Contemporary art under the sun of Cascais
LISBONNE – The Portuguese art scene has been enriched with a new ambitious actor. The Ellipse foundation, born under the auspices of João Rendeiro, president of the Banco Privado Portugués, one of the main banks in the country, was inaugurated on 24 June 2006. It is nestled in Cascais, some thirty kilometres from the capital, in a large warehouse converted and painted in black. It has a budget of 20 million euros for 5 years. Some 300 works have already been purchased and the purchasing campaign – focused on works of the 70s to our day - will continue over the years to come, directed by three commissioners, Alexandre Melo (the Prime Minister's cultural advicer), Pedro Lapa (director of the Chiado museum) and Manuel González, formerly in charge of the Chase JP Morgan collection, in New York. The artists exhibited combine installations, photography and traditional media and associate young portuguese artists (Vasco Araujo, João Pedro Vale) and international stars (Concrete Shock by Thomas Hirschhorn, Film noir by Douglas Gordon, Ernesto Neto, Cristina Iglesias, Richard Prince, Gabriel Orozco, etc). With 1600 m2 of exhibition space, the presentation will change regularly.
Versailles, cottages, digital generation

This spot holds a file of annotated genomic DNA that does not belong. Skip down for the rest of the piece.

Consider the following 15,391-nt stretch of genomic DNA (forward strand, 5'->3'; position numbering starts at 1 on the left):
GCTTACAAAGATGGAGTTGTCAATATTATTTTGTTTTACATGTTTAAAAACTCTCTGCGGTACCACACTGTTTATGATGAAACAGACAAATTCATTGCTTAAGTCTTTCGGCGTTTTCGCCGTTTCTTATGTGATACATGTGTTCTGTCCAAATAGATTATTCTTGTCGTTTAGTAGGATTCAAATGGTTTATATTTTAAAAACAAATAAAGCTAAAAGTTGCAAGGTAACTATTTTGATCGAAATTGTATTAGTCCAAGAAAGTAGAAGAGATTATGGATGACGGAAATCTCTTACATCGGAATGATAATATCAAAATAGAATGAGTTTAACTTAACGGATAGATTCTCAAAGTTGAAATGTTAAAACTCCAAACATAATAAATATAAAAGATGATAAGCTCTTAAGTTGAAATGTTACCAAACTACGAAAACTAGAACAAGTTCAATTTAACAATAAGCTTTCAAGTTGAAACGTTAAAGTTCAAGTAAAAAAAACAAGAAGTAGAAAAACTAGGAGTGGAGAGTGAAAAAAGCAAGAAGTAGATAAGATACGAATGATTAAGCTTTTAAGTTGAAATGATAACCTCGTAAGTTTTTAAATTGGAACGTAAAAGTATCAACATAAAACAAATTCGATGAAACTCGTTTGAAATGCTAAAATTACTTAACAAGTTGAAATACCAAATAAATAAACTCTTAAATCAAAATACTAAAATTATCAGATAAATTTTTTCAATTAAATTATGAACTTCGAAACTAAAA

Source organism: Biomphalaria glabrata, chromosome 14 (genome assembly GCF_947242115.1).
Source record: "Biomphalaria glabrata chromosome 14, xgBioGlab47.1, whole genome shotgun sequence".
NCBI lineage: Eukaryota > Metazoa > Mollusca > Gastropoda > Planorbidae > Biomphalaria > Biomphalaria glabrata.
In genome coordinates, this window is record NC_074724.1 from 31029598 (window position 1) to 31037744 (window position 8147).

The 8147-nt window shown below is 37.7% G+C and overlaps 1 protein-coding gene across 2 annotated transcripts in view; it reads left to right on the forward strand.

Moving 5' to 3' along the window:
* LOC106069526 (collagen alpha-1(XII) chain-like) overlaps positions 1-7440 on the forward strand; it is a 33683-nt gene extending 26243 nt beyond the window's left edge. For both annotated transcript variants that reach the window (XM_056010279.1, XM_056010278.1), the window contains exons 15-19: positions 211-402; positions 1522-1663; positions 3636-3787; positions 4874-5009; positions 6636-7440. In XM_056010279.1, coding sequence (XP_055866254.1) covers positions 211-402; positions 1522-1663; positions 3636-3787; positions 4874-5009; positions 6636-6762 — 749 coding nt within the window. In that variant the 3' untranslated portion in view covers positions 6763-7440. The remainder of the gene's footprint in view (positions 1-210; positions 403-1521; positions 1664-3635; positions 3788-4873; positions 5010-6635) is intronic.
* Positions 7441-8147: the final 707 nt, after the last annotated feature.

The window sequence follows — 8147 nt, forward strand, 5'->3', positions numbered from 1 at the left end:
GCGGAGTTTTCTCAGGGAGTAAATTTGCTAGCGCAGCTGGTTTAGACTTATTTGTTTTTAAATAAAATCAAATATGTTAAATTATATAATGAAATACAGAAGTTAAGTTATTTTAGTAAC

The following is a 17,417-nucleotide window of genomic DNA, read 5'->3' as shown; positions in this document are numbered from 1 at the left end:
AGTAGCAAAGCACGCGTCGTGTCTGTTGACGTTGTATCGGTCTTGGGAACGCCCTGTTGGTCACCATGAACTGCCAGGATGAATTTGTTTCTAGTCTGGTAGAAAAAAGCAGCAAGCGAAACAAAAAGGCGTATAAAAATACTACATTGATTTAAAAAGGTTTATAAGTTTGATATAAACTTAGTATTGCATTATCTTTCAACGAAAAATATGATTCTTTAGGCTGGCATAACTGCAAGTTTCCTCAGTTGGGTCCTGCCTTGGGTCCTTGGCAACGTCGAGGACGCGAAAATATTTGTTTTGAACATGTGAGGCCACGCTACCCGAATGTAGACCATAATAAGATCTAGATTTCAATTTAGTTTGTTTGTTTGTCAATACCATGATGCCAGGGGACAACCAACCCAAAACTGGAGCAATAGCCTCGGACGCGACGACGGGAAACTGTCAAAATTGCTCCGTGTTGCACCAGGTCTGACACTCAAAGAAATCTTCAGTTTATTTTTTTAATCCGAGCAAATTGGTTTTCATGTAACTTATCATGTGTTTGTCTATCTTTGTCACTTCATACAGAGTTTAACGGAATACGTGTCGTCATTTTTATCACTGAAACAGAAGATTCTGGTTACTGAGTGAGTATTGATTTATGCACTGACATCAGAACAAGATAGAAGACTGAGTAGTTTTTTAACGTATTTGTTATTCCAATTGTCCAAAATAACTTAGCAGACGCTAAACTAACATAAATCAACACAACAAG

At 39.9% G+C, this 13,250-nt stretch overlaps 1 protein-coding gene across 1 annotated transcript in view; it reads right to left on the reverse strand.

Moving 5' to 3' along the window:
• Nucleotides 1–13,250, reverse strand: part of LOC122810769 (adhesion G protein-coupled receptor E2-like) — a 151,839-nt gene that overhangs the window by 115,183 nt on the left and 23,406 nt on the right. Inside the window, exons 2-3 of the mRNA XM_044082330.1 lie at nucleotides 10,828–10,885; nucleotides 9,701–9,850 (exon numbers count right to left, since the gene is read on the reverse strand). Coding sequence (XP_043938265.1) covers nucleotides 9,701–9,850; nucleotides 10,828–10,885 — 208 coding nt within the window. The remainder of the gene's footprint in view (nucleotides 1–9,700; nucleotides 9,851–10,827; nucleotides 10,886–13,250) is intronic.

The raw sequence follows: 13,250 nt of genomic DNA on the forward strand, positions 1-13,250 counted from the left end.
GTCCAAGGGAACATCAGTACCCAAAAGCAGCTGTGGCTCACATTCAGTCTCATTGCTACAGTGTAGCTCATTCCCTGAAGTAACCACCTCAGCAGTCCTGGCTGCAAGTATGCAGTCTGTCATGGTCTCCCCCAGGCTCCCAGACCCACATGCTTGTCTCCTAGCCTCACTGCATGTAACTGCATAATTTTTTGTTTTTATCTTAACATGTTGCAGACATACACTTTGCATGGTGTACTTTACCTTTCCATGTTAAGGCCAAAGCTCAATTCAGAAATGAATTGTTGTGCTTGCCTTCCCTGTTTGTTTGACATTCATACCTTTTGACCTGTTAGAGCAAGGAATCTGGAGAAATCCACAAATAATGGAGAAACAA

The Petit Trianon, the Queen's Theater, the French Pavilion, the Temple of Love, the Hamlet and its cottages, the Belvedere and the Grotto: Marie- Antoinette's domain will be open to the public once again as of 1st July. And it will be restaured between 2007 and 2009, through the patronage of Breguet who has reserved 5 million Euros for this. The English garden, very damaged by the storm in 1999, has regained its long gone colours. Next to the private patronage and the corporate sponsorship which has been a long tradition for Versailles, there is no lack for projects which – for the good cause– make marketing people dream: a Marie Antoinette perfume, a mineral water source found next to the Temple of Love, 1900 vines that will be harvested for the first time in september, by a brotherhood and with artist labels ... Another project that has made significant progress isThe larger, digital Versailles of which the first phase has begun. A window display site already presents 3D visits as well as the downloading of audio and video sequences. And as of 10 July help will be available to the visitors with aids like the wifi network and ipods ... Another Revolution.